Under the agreement, which is based on a new revenue-sharing model, musicians will receive an agreed-upon percentage of sales income from live performances recorded and sold as CDs or downloads. Ownership and copyright will be retained by the orchestras, although third parties (such as a record company) may be awarded temporary distribution licenses. Musicians will also have veto rights over which performances are distributed this way.
The agreement differs from previous ones because it represents direct negotiation between orchestras and the American Federation of Musicians with regards to payment, whereas earlier agreements covered studio recordings and were negotiated between unions and record companies.
The agreement follows a recent trend that has seen more orchestras offer live concert recordings in downloadable format, including the New York Philharmonic, Philadelphia Orchestra and the Milwaukee Symphony.
Zarin Mehta, New York Philharmonic president and executive director, said the agreement is a vital step to both ensure the future of classical recording and to bring orchestras into the digital age.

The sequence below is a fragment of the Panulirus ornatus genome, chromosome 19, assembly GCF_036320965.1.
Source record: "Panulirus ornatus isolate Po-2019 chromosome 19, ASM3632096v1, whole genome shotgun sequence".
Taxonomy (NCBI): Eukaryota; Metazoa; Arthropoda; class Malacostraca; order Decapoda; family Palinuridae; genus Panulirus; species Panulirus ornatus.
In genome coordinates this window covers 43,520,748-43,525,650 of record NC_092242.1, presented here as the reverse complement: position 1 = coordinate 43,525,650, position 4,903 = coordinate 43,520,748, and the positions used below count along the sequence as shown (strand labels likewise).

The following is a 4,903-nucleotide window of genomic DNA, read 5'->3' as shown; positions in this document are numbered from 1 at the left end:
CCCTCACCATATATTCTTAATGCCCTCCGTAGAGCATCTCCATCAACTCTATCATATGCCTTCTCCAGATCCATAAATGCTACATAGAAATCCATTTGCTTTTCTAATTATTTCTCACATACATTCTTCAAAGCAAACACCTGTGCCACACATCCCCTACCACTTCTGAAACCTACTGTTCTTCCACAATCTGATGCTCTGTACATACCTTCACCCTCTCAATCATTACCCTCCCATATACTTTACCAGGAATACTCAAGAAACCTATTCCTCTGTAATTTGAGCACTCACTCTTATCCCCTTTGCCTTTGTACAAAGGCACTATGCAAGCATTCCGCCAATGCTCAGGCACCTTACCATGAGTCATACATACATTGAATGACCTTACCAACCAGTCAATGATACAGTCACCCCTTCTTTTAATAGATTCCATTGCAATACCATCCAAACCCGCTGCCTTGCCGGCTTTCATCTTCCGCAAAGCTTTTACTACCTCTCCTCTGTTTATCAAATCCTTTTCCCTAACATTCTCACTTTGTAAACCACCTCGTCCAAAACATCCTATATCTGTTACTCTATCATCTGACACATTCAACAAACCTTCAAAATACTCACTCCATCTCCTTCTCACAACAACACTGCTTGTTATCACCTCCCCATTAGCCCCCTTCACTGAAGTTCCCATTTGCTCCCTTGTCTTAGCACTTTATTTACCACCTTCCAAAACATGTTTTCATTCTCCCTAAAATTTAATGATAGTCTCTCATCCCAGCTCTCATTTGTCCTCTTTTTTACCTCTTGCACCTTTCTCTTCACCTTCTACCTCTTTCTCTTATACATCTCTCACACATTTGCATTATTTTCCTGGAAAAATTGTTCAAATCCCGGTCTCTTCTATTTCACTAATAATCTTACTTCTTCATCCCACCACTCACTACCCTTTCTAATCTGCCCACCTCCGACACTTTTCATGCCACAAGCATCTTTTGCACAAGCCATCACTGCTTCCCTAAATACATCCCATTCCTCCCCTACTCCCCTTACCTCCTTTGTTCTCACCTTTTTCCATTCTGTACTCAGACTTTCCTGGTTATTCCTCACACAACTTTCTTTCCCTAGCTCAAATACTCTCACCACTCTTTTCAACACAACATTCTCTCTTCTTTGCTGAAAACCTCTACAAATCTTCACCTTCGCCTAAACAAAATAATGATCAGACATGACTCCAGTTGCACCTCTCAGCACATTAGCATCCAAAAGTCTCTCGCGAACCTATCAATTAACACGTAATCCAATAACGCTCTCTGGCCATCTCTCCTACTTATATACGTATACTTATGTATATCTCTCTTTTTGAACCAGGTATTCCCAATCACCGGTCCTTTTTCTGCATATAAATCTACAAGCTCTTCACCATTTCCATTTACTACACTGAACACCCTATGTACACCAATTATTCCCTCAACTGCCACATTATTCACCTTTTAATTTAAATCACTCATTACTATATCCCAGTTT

"This arrangement means that our great institutions can preserve their performances and make those performances available to the widest possible audience in such a way that each institution can maintain the artistic integrity of its own heritage," said Bill Foster, a violist in the National Symphony Orchestra.
Musicians will receive a set, upfront payment (six percent of their weekly salary), followed by a minimum of $80 for the first 15,000 recordings sold. If sales go above 15,000, each musician will receive $10 for each additional 1,000 recordings sold.
Forty-eight orchestras have signed the agreement, from Big Fives like the New York Philharmonic and the Philadelphia Orchestra, to regional orchestras such as the Monterey and Modesto Symphonies.